"The real problem for mobile researchers is that they can only examine the two or three networks that are available in their region," Dabrowski says. Until now, researchers would either have to travel a lot themselves if they wanted to research other countries' networks as well, or have friends abroad to help them. "What MobileAtlas offers is the ability to run automated tests on quite a few stations around the world." Currently, there are measurement stations in ten countries. Dabrowski and his colleagues hope research colleagues will help expand the platform further. "MobileAtlas could also be of interest to mobile operators," the researcher is convinced. "For the first time, the platform offers them the opportunity to test whether their roaming partners deliver on their service promises."
The name MobileAtlas is derived from the name of the RIPEATLAS Internet test platform, which has been in existence since 2010. "RIPE NCC is the European Internet Governance. The RIPE Atlas is a global network of meters that measure Internet connectivity and accessibility," Dabrowski explains. "Whether we can offer MobileAtlas as comprehensively as RIPE NCC offers their platform remains to be seen."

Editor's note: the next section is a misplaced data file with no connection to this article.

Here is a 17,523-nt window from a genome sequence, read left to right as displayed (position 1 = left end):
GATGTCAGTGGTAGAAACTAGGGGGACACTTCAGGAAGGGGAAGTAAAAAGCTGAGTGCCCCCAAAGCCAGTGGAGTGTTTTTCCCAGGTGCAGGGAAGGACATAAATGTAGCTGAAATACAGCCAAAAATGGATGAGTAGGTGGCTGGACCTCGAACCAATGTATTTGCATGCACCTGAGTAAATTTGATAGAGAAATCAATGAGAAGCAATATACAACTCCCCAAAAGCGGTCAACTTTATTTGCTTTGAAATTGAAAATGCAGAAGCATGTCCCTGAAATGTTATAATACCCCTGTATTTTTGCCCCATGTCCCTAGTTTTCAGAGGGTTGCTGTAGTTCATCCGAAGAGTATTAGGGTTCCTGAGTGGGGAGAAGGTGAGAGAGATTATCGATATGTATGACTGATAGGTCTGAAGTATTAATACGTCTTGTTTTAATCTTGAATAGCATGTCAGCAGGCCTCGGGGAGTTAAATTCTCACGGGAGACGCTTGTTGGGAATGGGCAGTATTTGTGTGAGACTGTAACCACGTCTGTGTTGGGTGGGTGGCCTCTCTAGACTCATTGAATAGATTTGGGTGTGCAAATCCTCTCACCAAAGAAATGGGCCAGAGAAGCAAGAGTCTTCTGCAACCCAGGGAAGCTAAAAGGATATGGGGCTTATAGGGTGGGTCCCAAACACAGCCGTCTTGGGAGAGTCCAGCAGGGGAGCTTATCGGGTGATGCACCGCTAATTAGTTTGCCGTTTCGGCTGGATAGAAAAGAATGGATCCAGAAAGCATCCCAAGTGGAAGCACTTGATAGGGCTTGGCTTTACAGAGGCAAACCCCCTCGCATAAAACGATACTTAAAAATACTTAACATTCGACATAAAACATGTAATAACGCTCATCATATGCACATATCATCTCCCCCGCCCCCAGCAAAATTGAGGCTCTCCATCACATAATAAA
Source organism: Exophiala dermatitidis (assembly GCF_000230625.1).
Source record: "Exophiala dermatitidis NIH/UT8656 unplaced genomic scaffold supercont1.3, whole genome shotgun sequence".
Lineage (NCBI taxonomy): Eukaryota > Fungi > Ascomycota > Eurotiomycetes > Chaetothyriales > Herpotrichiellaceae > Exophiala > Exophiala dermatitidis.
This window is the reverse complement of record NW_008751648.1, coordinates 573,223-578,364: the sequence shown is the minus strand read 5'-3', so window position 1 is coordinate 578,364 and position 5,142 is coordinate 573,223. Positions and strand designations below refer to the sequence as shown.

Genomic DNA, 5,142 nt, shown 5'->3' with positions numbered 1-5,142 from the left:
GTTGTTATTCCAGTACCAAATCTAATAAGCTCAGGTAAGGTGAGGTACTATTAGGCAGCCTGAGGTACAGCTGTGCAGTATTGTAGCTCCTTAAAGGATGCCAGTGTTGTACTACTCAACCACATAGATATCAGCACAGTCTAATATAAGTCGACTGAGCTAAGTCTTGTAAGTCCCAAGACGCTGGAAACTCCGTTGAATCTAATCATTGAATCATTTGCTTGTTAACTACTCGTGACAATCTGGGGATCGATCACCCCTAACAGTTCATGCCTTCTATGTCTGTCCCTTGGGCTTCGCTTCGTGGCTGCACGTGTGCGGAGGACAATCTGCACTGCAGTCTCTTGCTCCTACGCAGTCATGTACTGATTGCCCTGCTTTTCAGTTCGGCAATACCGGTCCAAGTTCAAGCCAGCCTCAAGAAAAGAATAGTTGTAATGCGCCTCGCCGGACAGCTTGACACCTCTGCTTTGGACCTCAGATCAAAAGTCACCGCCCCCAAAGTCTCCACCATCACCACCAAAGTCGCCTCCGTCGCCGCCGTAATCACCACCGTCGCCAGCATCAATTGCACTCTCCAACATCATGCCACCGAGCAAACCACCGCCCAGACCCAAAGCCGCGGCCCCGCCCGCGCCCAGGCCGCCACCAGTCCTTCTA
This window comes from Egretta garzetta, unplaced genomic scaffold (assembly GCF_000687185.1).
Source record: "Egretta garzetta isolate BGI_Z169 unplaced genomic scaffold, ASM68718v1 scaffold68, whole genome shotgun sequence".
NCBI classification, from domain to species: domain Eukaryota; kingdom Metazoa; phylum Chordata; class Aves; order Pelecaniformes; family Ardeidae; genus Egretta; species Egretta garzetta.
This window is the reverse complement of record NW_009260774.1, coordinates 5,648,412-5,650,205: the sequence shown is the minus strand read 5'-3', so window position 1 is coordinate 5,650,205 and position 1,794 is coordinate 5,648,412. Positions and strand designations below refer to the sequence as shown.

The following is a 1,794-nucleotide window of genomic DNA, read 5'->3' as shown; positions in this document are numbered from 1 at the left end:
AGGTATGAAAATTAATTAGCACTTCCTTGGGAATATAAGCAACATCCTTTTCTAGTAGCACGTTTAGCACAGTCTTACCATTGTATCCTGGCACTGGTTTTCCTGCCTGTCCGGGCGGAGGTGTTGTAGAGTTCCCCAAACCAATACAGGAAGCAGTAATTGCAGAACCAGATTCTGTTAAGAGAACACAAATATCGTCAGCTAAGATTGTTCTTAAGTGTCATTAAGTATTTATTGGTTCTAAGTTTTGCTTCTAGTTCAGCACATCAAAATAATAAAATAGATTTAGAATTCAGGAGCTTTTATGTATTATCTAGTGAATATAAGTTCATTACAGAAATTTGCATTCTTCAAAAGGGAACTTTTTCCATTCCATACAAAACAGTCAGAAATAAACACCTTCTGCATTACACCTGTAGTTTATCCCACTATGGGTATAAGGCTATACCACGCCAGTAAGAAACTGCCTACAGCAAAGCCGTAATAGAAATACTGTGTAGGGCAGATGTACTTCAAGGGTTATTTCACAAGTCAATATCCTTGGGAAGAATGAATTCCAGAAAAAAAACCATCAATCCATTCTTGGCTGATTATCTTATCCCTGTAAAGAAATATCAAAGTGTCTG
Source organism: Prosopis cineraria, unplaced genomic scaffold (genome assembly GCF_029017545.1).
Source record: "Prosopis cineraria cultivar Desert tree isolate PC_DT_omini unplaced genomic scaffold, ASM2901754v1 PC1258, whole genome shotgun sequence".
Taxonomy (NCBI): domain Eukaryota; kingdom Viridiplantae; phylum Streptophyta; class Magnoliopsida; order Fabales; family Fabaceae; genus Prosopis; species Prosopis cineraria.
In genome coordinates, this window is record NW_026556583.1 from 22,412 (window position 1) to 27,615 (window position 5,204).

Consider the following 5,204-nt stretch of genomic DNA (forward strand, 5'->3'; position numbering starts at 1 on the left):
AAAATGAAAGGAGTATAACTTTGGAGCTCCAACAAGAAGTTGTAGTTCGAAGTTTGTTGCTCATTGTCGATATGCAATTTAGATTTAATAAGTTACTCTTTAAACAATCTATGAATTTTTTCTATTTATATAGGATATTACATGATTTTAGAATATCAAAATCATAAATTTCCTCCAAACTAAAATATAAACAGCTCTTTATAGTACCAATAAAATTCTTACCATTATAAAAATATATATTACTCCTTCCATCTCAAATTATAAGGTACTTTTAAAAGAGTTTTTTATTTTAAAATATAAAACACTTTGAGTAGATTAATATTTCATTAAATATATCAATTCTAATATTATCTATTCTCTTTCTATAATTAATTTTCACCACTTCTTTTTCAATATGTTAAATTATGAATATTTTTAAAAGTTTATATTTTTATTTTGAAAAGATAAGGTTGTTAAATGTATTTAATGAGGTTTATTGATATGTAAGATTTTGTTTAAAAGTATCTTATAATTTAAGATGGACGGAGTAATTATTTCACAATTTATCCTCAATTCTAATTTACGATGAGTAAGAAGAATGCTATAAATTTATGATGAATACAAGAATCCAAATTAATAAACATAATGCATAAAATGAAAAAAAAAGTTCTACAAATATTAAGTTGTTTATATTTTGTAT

In addition to mobile communications, the researcher is also working on programming languages and how they can be designed to prevent code from having certain errors in the first place, thus reducing security vulnerabilities.
TL;DR, short for "To Long Didn't' Read," is the name of our CISPA podcast, with "Women in Cybersecurity" as a special edition. It has been on the air since 2022, and it's available on all major podcast platforms. Each month, we talk to CISPA researchers about their work on cybersecurity issues and artificial intelligence, and try to ask them the exact questions that listeners are asking themselves. Our goal is to explain complex topics in simple language. As people from 43 nations work at CISPA, the conversations are recorded in German and English, alternating between the two languages.